Wednesday, June 1, 2016
Teenage smokers at greater risk of developing lung cancer or heart disease
This World No Tobacco Day, Global Hospital Mumbai pledges to curb teenage smoking
Mumbai: May 31, 2016: Younger the age at which people start smoking, greater the certainty that they will end up with one of several life threatening diseases. Early smoking is associated with subsequent heavier smoking, higher levels of dependency, a lower chance of quitting, and an overall higher rate of mortality. Adolescent smoking causes serious risks to respiratory health, both in the short and long term. Youngsters who smoke are two to six times more susceptible to cough and increased phlegm, wheezing and shortness of breath than those who do not. Moreover, smoking impairs lung growth and initiates premature lung function decline which may lead to an increased risk of chronic obstructive lung disease later in life.
Dr. Dr. Praveen Kulkarni, Cardiologist, Global Hospital, Mumbai, says “Cigarette smoking during adolescence and young adulthood begins the damaging processes that leads to cardiovascular disease. Damage to the circulatory system becomes evident in young smokers, and may become clinically significant in early adulthood.”
Many teenagers and adults underestimate the effects of smoking, and do not believe it will have any effect on their bodies until they reach middle age. Smoking-caused lung cancer, other cancers, heart disease, and stroke typically do not occur until years after a person's first cigarette. The truth, however, is that smoking has numerous immediate health effects on the brain and on the respiratory, cardiovascular, gastrointestinal, immune and metabolic system. While these immediate effects do not all produce noticeable symptoms, most begin to damage the body with the first cigarette itself – sometimes irreversibly – and rapidly go on to produce serious medical conditions and health consequences.
Children are also more susceptible to the effects of passive smoking. Parental smoking is the main determinant of exposure in non-smoking children. Bronchitis, pneumonia, asthma and sudden infant death syndrome (cot death) are significantly more common in infants and children who have one or two smoking parents. Parental smoking has also shown to increase a child’s risk of resorting to smoking.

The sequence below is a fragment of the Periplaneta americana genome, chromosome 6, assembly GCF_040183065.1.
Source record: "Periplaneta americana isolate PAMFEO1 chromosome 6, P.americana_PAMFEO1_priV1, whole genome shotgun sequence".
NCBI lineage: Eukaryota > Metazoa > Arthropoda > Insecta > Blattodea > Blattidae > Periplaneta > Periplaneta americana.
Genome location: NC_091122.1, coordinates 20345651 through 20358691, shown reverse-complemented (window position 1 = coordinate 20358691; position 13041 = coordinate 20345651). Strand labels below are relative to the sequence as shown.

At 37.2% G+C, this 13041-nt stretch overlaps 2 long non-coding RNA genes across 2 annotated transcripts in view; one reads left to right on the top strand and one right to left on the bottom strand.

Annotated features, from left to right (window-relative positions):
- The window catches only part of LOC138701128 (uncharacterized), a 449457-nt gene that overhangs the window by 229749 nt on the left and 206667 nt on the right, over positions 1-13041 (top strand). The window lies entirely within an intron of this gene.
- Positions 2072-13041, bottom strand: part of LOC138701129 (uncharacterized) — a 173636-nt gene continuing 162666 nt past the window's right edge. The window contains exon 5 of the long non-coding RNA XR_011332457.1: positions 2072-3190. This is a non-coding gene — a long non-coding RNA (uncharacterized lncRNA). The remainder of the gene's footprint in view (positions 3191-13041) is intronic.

Dr. Dr. Samir Garde, Pulmonologist, Global Hospital, Mumbai, shares, “I have personally seen many cases where children have picked up smoking under the influence of smoker parents. I have been urging them to quit so that their young children are not exposed to this habit early on, especially at home. Habit of smoking is also picked up by adolescent and teenage girls which if continued in their early thirties; leads to herd of problems like - infertility (inability to conceive), intrauterine fetal deaths, premature deliveries and giving birth to asthmatic child! In short; tobacco smoking not only affects the individual but also destroys health of entire forthcoming generation! The incidence of smoking has shown a decline of 15% in the youngsters in The United States over the last one year. Since us Indians like to follow the westerners in many walks of life; giving up on smoking would be one most important area to follow their suit.”
Every day 80,000 to 100,000 young people around the world become addicted to tobacco. Secondhand smoke kills more than 600,000 people worldwide each year, including 165,000 children. If current trends are to continue, 250 million children and young people will die from tobacco-related diseases. This World No Tobacco Day calls for urgent attention to the widespread prevalence of tobacco use and to its negative health effects. Quit today to prevent a host of medical conditions at a later stage in life.